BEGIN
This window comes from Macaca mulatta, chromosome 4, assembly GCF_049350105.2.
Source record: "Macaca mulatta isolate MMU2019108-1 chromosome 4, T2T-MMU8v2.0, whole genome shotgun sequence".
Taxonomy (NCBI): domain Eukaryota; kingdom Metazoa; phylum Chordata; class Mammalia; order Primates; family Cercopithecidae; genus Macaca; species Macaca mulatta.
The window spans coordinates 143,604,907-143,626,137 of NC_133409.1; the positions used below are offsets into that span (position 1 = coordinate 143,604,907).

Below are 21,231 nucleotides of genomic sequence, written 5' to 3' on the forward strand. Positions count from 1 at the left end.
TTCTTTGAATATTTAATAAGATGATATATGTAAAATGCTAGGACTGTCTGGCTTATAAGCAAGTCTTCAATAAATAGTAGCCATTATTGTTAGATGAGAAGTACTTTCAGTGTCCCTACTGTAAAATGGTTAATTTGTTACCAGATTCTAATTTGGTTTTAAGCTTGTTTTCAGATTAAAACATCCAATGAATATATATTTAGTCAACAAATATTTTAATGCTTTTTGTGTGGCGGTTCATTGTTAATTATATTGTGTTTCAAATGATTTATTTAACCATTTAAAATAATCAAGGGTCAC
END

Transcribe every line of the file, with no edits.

This window comes from Macaca mulatta, chromosome 4, assembly GCF_049350105.2.
Source record: "Macaca mulatta isolate MMU2019108-1 chromosome 4, T2T-MMU8v2.0, whole genome shotgun sequence".
Taxonomy (NCBI): domain Eukaryota; kingdom Metazoa; phylum Chordata; class Mammalia; order Primates; family Cercopithecidae; genus Macaca; species Macaca mulatta.
The window spans coordinates 143,604,907-143,626,137 of NC_133409.1; the positions used below are offsets into that span (position 1 = coordinate 143,604,907).

Below are 21,231 nucleotides of genomic sequence, written 5' to 3' on the forward strand. Positions count from 1 at the left end.
TTCTTTGAATATTTAATAAGATGATATATGTAAAATGCTAGGACTGTCTGGCTTATAAGCAAGTCTTCAATAAATAGTAGCCATTATTGTTAGATGAGAAGTACTTTCAGTGTCCCTACTGTAAAATGGTTAATTTGTTACCAGATTCTAATTTGGTTTTAAGCTTGTTTTCAGATTAAAACATCCAATGAATATATATTTAGTCAACAAATATTTTAATGCTTTTTGTGTGGCGGTTCATTGTTAATTATATTGTGTTTCAAATGATTTATTTAACCATTTAAAATAATCAAGGGTCAC